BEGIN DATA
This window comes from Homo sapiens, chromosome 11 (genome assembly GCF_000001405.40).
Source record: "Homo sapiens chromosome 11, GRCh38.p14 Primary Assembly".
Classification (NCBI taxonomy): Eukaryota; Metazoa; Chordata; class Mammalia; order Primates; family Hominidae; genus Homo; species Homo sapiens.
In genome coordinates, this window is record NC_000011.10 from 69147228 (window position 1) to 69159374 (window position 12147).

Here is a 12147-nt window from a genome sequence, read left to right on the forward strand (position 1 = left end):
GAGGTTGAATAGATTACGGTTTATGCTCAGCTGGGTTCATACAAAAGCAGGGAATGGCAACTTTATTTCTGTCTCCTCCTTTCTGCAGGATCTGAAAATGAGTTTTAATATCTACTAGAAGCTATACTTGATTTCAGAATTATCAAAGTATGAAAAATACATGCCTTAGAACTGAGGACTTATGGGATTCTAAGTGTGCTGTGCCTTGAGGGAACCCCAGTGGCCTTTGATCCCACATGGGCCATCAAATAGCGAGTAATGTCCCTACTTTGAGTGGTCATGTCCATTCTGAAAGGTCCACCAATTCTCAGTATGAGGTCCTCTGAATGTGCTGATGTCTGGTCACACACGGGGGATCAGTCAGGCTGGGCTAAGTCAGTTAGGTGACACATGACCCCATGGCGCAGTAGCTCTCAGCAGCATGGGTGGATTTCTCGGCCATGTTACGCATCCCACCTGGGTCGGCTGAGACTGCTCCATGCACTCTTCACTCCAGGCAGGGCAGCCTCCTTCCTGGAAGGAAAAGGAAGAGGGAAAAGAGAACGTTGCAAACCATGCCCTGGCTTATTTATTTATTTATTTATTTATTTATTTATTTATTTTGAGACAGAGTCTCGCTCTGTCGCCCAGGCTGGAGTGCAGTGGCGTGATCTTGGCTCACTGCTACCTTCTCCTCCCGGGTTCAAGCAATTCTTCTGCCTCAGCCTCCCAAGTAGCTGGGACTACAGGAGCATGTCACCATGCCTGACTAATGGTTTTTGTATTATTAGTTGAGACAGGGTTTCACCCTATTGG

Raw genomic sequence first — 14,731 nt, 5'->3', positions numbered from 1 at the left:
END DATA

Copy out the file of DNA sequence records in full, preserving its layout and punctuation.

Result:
This window comes from Homo sapiens, chromosome 11 (genome assembly GCF_000001405.40).
Source record: "Homo sapiens chromosome 11, GRCh38.p14 Primary Assembly".
Classification (NCBI taxonomy): Eukaryota; Metazoa; Chordata; class Mammalia; order Primates; family Hominidae; genus Homo; species Homo sapiens.
In genome coordinates, this window is record NC_000011.10 from 69147228 (window position 1) to 69159374 (window position 12147).

Here is a 12147-nt window from a genome sequence, read left to right on the forward strand (position 1 = left end):
GAGGTTGAATAGATTACGGTTTATGCTCAGCTGGGTTCATACAAAAGCAGGGAATGGCAACTTTATTTCTGTCTCCTCCTTTCTGCAGGATCTGAAAATGAGTTTTAATATCTACTAGAAGCTATACTTGATTTCAGAATTATCAAAGTATGAAAAATACATGCCTTAGAACTGAGGACTTATGGGATTCTAAGTGTGCTGTGCCTTGAGGGAACCCCAGTGGCCTTTGATCCCACATGGGCCATCAAATAGCGAGTAATGTCCCTACTTTGAGTGGTCATGTCCATTCTGAAAGGTCCACCAATTCTCAGTATGAGGTCCTCTGAATGTGCTGATGTCTGGTCACACACGGGGGATCAGTCAGGCTGGGCTAAGTCAGTTAGGTGACACATGACCCCATGGCGCAGTAGCTCTCAGCAGCATGGGTGGATTTCTCGGCCATGTTACGCATCCCACCTGGGTCGGCTGAGACTGCTCCATGCACTCTTCACTCCAGGCAGGGCAGCCTCCTTCCTGGAAGGAAAAGGAAGAGGGAAAAGAGAACGTTGCAAACCATGCCCTGGCTTATTTATTTATTTATTTATTTATTTATTTATTTATTTTGAGACAGAGTCTCGCTCTGTCGCCCAGGCTGGAGTGCAGTGGCGTGATCTTGGCTCACTGCTACCTTCTCCTCCCGGGTTCAAGCAATTCTTCTGCCTCAGCCTCCCAAGTAGCTGGGACTACAGGAGCATGTCACCATGCCTGACTAATGGTTTTTGTATTATTAGTTGAGACAGGGTTTCACCCTATTGG

Raw genomic sequence first — 14,731 nt, 5'->3', positions numbered from 1 at the left: